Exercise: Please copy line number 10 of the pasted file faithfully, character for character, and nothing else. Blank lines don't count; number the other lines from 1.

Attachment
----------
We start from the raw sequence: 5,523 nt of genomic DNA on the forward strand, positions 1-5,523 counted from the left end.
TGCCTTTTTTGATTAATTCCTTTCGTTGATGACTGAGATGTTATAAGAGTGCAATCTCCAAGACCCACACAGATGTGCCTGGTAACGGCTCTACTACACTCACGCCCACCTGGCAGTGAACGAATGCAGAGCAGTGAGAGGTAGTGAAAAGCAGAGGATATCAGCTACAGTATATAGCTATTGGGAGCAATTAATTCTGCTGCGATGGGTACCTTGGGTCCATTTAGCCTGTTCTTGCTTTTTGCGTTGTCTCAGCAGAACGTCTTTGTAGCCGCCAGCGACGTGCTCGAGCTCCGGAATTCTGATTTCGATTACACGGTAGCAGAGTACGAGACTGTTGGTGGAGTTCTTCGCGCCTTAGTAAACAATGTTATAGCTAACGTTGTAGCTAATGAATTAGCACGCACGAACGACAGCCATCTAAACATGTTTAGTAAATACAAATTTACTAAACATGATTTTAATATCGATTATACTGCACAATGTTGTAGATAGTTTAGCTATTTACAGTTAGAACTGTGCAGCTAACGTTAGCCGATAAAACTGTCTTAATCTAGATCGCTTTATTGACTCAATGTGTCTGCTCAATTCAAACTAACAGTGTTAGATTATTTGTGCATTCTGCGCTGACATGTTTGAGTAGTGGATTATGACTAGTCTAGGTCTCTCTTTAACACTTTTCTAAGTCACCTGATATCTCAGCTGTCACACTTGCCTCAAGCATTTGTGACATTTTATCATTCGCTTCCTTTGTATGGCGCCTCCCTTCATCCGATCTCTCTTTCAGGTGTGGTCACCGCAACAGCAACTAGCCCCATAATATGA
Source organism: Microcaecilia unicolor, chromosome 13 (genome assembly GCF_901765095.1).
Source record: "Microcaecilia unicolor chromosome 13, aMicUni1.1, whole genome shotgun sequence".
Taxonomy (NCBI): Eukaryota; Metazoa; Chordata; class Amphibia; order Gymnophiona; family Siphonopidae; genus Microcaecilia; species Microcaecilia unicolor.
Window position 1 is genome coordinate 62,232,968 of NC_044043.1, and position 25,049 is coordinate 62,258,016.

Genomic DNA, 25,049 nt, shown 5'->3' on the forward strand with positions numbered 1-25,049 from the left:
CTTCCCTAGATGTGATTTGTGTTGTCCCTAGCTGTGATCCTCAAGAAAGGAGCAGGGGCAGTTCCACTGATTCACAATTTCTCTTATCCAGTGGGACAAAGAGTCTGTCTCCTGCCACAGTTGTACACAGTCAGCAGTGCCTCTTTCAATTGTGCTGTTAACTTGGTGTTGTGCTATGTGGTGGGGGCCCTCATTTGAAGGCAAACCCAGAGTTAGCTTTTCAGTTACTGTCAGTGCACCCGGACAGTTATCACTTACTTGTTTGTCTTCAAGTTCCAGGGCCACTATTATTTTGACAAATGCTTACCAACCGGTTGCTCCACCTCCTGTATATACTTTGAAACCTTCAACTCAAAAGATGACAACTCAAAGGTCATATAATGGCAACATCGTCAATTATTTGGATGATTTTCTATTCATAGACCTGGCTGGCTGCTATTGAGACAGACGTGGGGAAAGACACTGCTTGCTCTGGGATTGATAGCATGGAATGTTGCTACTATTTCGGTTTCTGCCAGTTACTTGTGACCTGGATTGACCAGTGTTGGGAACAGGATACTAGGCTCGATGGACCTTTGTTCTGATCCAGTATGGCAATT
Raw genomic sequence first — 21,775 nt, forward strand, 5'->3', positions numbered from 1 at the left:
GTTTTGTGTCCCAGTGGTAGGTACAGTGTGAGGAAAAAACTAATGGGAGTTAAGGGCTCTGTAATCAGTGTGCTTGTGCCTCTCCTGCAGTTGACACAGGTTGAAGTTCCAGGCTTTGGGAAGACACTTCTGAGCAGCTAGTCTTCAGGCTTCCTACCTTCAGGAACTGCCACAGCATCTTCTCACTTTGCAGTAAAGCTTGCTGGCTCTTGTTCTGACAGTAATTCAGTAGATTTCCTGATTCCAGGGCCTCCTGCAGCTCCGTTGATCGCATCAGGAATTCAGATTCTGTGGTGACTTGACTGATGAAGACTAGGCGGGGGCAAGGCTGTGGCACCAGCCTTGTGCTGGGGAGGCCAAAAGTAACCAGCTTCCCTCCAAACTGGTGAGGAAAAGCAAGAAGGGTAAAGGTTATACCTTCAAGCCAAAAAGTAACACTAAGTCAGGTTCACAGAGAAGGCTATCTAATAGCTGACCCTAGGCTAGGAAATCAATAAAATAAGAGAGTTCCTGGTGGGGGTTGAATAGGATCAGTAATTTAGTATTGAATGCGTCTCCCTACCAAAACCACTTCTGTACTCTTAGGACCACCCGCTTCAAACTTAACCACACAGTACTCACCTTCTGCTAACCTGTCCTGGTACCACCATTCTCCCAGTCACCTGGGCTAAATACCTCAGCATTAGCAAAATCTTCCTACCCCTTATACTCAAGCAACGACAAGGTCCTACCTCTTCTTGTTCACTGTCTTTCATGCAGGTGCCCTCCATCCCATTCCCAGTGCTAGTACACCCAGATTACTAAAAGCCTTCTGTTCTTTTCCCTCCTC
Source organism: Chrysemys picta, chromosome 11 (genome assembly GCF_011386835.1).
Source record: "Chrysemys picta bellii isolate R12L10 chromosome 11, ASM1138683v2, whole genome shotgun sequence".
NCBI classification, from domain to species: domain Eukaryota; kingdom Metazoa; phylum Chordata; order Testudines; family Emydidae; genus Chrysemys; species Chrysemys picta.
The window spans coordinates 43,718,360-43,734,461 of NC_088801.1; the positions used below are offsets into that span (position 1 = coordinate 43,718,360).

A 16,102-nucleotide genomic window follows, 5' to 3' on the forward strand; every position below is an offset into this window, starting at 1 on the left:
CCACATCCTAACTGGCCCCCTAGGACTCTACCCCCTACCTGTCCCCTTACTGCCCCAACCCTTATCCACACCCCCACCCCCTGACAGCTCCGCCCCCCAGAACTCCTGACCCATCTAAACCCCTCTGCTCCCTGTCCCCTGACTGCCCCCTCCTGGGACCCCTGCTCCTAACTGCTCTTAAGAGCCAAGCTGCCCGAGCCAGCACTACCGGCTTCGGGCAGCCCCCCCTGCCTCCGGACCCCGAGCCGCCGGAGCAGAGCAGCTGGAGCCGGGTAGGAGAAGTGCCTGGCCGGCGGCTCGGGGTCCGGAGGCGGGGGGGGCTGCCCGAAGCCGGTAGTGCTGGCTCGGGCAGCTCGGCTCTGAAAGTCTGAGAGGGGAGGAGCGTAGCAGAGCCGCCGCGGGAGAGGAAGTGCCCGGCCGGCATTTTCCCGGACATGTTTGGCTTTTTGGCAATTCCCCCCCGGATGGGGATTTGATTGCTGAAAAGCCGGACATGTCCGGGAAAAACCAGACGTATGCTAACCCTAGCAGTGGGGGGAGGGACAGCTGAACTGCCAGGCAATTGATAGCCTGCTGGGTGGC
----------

GTTTTGTGTCCCAGTGGTAGGTACAGTGTGAGGAAAAAACTAATGGGAGTTAAGGGCTCTGTAATCAGTGTGCTTGTGCCTCTCCTGCAGTTGACACAGGTTGAAGTTCCAGGCTTTGGGAAGACACTTCTGAGCAGCTAGTCTTCAGGCTTCCTACCTTCAGGAACTGCCACAGCATCTTCTCACTTTGCAGTAAAGCTTGCTGGCTCTTGTTCTGACAGTAATTCAGTAGATTTCCTGATTCCAGGGCCTCCTGCAGCTCCGTTGATCGCATCAGGAATTCAGATTCTGTGGTGACTTGACTGATGAAGACTAGGCGGGGGCAAGGCTGTGGCACCAGCCTTGTGCTGGGGAGGCCAAAAGTAACCAGCTTCCCTCCAAACTGGTGAGGAAAAGCAAGAAGGGTAAAGGTTATACCTTCAAGCCAAAAAGTAACACTAAGTCAGGTTCACAGAGAAGGCTATCTAATAGCTGACCCTAGGCTAGGAAATCAATAAAATAAGAGAGTTCCTGGTGGGGGTTGAATAGGATCAGTAATTTAGTATTGAATGCGTCTCCCTACCAAAACCACTTCTGTACTCTTAGGACCACCCGCTTCAAACTTAACCACACAGTACTCACCTTCTGCTAACCTGTCCTGGTACCACCATTCTCCCAGTCACCTGGGCTAAATACCTCAGCATTAGCAAAATCTTCCTACCCCTTATACTCAAGCAACGACAAGGTCCTACCTCTTCTTGTTCACTGTCTTTCATGCAGGTGCCCTCCATCCCATTCCCAGTGCTAGTACACCCAGATTACTAAAAGCCTTCTGTTCTTTTCCCTCCTC